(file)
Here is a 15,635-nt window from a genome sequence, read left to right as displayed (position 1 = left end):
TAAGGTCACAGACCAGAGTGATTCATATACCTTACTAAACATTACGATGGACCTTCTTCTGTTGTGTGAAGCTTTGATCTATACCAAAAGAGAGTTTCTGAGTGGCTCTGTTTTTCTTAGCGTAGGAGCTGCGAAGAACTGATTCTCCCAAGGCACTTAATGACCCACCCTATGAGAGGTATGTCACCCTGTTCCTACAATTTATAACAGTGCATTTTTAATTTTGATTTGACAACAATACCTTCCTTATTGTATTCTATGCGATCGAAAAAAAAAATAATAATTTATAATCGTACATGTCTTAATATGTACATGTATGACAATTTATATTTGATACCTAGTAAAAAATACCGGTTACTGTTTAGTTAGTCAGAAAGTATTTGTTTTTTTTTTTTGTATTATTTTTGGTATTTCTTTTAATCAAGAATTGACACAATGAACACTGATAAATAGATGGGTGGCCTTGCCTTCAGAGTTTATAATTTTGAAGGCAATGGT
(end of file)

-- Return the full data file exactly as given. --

Here is a 15,635-nt window from a genome sequence, read left to right as displayed (position 1 = left end):
TAAGGTCACAGACCAGAGTGATTCATATACCTTACTAAACATTACGATGGACCTTCTTCTGTTGTGTGAAGCTTTGATCTATACCAAAAGAGAGTTTCTGAGTGGCTCTGTTTTTCTTAGCGTAGGAGCTGCGAAGAACTGATTCTCCCAAGGCACTTAATGACCCACCCTATGAGAGGTATGTCACCCTGTTCCTACAATTTATAACAGTGCATTTTTAATTTTGATTTGACAACAATACCTTCCTTATTGTATTCTATGCGATCGAAAAAAAAAATAATAATTTATAATCGTACATGTCTTAATATGTACATGTATGACAATTTATATTTGATACCTAGTAAAAAATACCGGTTACTGTTTAGTTAGTCAGAAAGTATTTGTTTTTTTTTTTTGTATTATTTTTGGTATTTCTTTTAATCAAGAATTGACACAATGAACACTGATAAATAGATGGGTGGCCTTGCCTTCAGAGTTTATAATTTTGAAGGCAATGGT